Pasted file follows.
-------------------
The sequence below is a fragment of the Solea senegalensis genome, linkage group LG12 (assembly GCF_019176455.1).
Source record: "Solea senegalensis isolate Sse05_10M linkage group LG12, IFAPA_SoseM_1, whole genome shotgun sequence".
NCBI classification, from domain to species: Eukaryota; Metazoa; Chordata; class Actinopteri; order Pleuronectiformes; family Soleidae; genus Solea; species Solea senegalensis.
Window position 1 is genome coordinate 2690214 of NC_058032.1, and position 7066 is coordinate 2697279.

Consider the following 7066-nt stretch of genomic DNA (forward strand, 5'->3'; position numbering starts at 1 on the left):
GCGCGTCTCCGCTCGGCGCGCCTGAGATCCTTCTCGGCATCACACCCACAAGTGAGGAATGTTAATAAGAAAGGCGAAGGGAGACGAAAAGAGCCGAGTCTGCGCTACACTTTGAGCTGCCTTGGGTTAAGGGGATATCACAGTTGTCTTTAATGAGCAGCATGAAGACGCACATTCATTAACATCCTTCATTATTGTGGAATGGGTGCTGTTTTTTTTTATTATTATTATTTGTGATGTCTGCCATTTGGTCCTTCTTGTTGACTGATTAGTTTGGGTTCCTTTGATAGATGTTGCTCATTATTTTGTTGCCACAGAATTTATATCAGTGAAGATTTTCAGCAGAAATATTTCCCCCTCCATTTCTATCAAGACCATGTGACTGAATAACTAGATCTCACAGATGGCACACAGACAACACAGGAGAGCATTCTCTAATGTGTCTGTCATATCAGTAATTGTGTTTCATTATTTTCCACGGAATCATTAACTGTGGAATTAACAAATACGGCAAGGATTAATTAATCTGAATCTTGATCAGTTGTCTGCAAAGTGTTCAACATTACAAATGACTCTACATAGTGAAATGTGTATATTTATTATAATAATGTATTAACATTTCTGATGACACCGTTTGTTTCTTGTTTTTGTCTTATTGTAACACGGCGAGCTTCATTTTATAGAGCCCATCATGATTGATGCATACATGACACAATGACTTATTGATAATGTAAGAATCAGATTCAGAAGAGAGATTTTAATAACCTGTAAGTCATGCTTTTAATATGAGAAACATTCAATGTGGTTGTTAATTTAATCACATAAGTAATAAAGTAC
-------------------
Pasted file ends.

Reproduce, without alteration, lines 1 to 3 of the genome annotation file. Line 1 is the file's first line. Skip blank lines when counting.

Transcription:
The sequence below is a fragment of the Solea senegalensis genome, linkage group LG12 (assembly GCF_019176455.1).
Source record: "Solea senegalensis isolate Sse05_10M linkage group LG12, IFAPA_SoseM_1, whole genome shotgun sequence".
NCBI classification, from domain to species: Eukaryota; Metazoa; Chordata; class Actinopteri; order Pleuronectiformes; family Soleidae; genus Solea; species Solea senegalensis.